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Peter Noone


Interview

The Herman’s Hermits hitmaker talks about starring with the ever-popular Solid Silver 60s Show

Image of Peter Noone

Celebrating the original package shows of the 1960s, The Solid Silver 60s Show has become something of a fixture on touring schedules over the past thirty years. It gives audiences one more chance to relive musical memories in the company of some of the big names from that special era. 

It’s back again for 2019 with another line-up of 60s hitmakers: Brian Poole of The Tremeloes, Dave Berry, Vanity Fare, and, top of the bill, Peter Noone of Herman’s Hermits, makers of hits like I’m Into Something Good and No Milk Today. We spoke to the Hermits frontman, now based in America, before his arrival in Scotland…

You’ve lived in America a long time now. What’s your relationship with the old country? How do you feel when you’re back here?

I have always wanted to live in America since I joined the Superman fan club in about 1950.

My grandmother helped me fill out the form and we went to the post office on Woodland Road in Flixton and mailed it. As far as I was concerned all the great music was emanating from the USA and all my heroes for the rest of my childhood seemed to be Americans – Buddy Holly, Roy Orbison, The Everly Brothers, Elvis Presley… I knew if I was going to meet them and discuss their music with them that it would have to be in America, although Buddy Holly did play in Manchester and I saw the Everly Brothers in Manchester too.

My dad was at Edinburgh University and all I remember was a Zane Grey novels collection and me and my American comics. My whole family played an instrument and we had no TV, so all baptisms, christenings, funerals and holidays were feasts of music with my Scottish grandfather, my Irish grandfather, my Irish grandmother (who could only dance) and my Welsh grandmother (who was a choir mistress) all playing songs and singing while Grandad or Auntie Mary pounded the upright in the parlour. Fats Waller was a stand out, along with George Formby and songs our daddies taught us. My faves were always the happy ones from American musicals.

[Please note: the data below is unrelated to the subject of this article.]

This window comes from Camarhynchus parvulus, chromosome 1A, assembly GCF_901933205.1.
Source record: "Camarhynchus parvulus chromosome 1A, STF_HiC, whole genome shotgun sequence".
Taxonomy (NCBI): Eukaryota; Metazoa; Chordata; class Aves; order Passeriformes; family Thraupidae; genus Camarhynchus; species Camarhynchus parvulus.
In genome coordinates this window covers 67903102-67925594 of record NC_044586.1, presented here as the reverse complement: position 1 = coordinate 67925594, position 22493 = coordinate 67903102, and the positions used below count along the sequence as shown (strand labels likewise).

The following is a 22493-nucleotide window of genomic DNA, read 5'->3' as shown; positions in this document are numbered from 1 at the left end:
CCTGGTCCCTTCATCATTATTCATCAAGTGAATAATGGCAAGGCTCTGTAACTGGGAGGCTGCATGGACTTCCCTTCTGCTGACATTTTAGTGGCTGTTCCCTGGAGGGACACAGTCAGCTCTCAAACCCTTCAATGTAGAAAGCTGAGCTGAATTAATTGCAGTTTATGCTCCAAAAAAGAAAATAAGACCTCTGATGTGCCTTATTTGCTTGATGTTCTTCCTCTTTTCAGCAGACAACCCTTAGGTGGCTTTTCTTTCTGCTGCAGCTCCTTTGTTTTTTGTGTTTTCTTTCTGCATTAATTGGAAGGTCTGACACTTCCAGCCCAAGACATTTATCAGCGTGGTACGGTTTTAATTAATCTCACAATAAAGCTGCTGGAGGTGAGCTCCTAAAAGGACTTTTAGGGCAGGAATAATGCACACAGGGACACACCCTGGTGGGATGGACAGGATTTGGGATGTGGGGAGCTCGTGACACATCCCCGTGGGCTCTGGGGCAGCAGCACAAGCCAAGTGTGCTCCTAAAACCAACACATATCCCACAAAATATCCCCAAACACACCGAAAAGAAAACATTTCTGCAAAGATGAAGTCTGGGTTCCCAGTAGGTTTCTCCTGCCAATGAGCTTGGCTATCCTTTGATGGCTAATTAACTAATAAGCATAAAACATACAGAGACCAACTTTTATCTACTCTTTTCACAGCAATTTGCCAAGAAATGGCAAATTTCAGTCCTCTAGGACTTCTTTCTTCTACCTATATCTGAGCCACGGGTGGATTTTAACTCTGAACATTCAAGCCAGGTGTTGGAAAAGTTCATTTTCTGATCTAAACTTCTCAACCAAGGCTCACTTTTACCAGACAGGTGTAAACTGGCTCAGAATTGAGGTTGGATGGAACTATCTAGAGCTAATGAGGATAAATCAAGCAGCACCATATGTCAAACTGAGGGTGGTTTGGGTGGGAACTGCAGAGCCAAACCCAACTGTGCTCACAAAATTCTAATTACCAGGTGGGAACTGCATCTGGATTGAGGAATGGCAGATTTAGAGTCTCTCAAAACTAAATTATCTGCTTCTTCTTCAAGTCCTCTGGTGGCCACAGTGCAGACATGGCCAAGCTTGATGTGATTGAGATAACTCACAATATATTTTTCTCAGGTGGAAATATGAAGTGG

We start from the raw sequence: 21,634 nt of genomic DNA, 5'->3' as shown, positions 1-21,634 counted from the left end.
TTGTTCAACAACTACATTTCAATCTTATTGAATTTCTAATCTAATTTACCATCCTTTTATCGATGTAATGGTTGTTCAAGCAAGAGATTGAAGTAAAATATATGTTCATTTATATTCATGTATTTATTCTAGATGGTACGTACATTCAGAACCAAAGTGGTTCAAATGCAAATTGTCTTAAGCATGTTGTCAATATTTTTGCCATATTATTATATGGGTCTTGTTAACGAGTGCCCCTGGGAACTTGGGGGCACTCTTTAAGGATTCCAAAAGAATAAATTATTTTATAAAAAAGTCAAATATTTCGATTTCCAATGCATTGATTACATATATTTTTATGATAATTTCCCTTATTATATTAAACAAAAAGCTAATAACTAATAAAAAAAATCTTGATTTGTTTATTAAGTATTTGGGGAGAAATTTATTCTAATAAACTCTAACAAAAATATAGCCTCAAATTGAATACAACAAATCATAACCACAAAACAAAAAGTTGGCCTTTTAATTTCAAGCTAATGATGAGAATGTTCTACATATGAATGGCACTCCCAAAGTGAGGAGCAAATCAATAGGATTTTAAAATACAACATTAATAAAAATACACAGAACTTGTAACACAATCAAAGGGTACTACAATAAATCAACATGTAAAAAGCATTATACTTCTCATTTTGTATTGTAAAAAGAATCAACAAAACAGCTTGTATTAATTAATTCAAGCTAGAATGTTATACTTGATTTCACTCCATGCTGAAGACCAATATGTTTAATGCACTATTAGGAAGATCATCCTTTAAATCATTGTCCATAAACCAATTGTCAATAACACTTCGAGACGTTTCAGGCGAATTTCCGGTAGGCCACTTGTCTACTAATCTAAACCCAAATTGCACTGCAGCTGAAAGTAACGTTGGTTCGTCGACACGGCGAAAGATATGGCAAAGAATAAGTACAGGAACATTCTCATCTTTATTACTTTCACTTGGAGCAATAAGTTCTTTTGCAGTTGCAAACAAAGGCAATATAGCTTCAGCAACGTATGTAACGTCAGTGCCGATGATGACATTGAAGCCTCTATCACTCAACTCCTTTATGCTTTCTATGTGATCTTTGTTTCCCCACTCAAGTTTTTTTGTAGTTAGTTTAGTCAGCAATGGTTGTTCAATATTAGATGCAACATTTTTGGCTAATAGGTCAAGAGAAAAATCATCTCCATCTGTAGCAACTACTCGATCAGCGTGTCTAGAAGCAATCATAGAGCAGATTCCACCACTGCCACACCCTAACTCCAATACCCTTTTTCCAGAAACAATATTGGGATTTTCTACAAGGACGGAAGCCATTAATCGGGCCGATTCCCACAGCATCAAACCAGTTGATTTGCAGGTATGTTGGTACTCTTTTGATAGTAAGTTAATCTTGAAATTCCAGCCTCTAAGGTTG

How’s the touring changed? How does the Solid Silver 60s Show compare with the original package shows?

Touring changed when me and Dave Berry started to need some sleep between concerts. We went from sex and drugs and rock ‘n’ roll to crochet!

Dave will probably do a new quilt on this tour while me and Brian Poole go roller skating.

What of the others you are sharing the bill with? Do you have a shared history together?

I first saw Brian Poole in August 1963 when he opened for The Beatles in Abbotsford Park in Urmston and he shone even in that atmosphere. At the time The Beatles were able to hang around after the show and I saw they were all impressed with Brian and his group. Brian had been visited by Buddy Holly’s co-writer and given the song Someone Someone which impressed me. The Beatles were impressed too, as this was before music turned into a competition and each group could just be themselves.

Have you any particular memories or recollections of touring in Scotland?

Well, I spent some time in Edinburgh with my dad and would take the train with him which was very glamorous. Once I hitch-hiked up there and feel some sort of connection with Scotland. My name is Blair Noone after my two granddads – one from somewhere in Glasgow and one from Galway.

My Scottish grandfather sang Maxwelton Braes Are Bonnie when he came home from football matches and cried, which obviously means something. Maybe when Man U lost? Or Denis Law went back to Aberdeen?

It’s hard for sometimes for fans to tell who is “original” and who is “fake” with issues over names, not to mention tribute acts. What’s it like from the performer’s side of the fence? You have to bill yourself differently in the US from the UK, for instance…

Well, this is a situation that solicitors have caused – allowing people to hijack the names of famous bands. I have fellow band leaders who also have the group’s original drummer owning the rights to a name.

Sadly, we begin as equals but someone in the group becomes the spokesman and the leader. Sometimes he is the youngest member of the group and has to accept all the hatred that comes with being the boss. Being young, he has no idea how to let people in the operation know that it is not his own choice that the fans shout out his name and the press want to interview him. The TV camera is almost always on the lead singer and he gets all the attention.

What are you up to these days when you’re not touring?

I am always touring! I do 150 concerts a year. I love my songs. The road keeps me healthy. It is my workout and my pleasure.

Are you still making new music or are you happy playing the oldies?

I record songs with other groups. I got a new one with The Weeklings which is a remake of the Easybeats’ Friday On My Mind. I only record songs I like as I always did!

How do you feel now when you look back at a photo of a teenage you? What do you think he’d have made of the career that lay ahead?

I was a one trick pony as a teen – one dream. Still living the dream, and getting to play my songs and seeing the crowds sing along and smile make it all work for me. Yes, living the dream of a 13 year old has kept me going for a long time. Got a musical headed for Broadway which is still a part of the unfulfilled dream. It helps to actually dream a lot!

The Solid Silver 60s Show featuring Peter Noone, Brian Poole, Dave Berry with Vanity Fare tours Scotland in March 2019:

Edinburgh Playhouse, Wed 27 Mar
Dundee Caird Hall, Thu 28 Mar
Glasgow Royal Concert Hall, Fri 29 Mar
Aberdeen Music Hall, Sat 30 Mar